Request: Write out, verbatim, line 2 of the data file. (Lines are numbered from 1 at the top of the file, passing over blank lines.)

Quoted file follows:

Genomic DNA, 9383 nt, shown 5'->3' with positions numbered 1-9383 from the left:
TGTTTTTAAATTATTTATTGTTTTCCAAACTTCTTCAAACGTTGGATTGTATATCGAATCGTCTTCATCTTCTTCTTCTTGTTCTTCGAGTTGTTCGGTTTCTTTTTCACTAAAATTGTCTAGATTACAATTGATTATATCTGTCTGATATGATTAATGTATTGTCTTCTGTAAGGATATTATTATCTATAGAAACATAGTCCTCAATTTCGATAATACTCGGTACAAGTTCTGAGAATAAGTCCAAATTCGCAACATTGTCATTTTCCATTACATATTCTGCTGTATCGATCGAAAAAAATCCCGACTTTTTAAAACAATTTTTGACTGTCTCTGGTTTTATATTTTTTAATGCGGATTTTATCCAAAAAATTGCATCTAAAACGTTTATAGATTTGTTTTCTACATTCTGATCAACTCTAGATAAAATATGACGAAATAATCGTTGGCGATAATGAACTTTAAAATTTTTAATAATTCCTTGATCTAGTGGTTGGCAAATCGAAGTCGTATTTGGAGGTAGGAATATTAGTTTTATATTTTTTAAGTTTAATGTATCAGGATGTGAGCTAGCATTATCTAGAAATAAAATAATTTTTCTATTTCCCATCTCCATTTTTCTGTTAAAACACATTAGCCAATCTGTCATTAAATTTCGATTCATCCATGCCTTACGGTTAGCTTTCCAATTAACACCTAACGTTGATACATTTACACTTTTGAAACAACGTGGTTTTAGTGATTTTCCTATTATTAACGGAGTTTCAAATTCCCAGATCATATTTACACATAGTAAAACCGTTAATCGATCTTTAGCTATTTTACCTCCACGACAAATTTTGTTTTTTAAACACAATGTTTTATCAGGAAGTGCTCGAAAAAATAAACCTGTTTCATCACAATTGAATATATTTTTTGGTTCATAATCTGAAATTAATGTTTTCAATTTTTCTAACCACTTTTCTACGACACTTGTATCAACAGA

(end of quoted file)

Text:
TGTTTTTAAATTATTTATTGTTTTCCAAACTTCTTCAAACGTTGGATTGTATATCGAATCGTCTTCATCTTCTTCTTCTTGTTCTTCGAGTTGTTCGGTTTCTTTTTCACTAAAATTGTCTAGATTACAATTGATTATATCTGTCTGATATGATTAATGTATTGTCTTCTGTAAGGATATTATTATCTATAGAAACATAGTCCTCAATTTCGATAATACTCGGTACAAGTTCTGAGAATAAGTCCAAATTCGCAACATTGTCATTTTCCATTACATATTCTGCTGTATCGATCGAAAAAAATCCCGACTTTTTAAAACAATTTTTGACTGTCTCTGGTTTTATATTTTTTAATGCGGATTTTATCCAAAAAATTGCATCTAAAACGTTTATAGATTTGTTTTCTACATTCTGATCAACTCTAGATAAAATATGACGAAATAATCGTTGGCGATAATGAACTTTAAAATTTTTAATAATTCCTTGATCTAGTGGTTGGCAAATCGAAGTCGTATTTGGAGGTAGGAATATTAGTTTTATATTTTTTAAGTTTAATGTATCAGGATGTGAGCTAGCATTATCTAGAAATAAAATAATTTTTCTATTTCCCATCTCCATTTTTCTGTTAAAACACATTAGCCAATCTGTCATTAAATTTCGATTCATCCATGCCTTACGGTTAGCTTTCCAATTAACACCTAACGTTGATACATTTACACTTTTGAAACAACGTGGTTTTAGTGATTTTCCTATTATTAACGGAGTTTCAAATTCCCAGATCATATTTACACATAGTAAAACCGTTAATCGATCTTTAGCTATTTTACCTCCACGACAAATTTTGTTTTTTAAACACAATGTTTTATCAGGAAGTGCTCGAAAAAATAAACCTGTTTCATCACAATTGAATATATTTTTTGGTTCATAATCTGAAATTAATGTTTTCAATTTTTCTAACCACTTTTCTACGACACTTGTATCAACAGA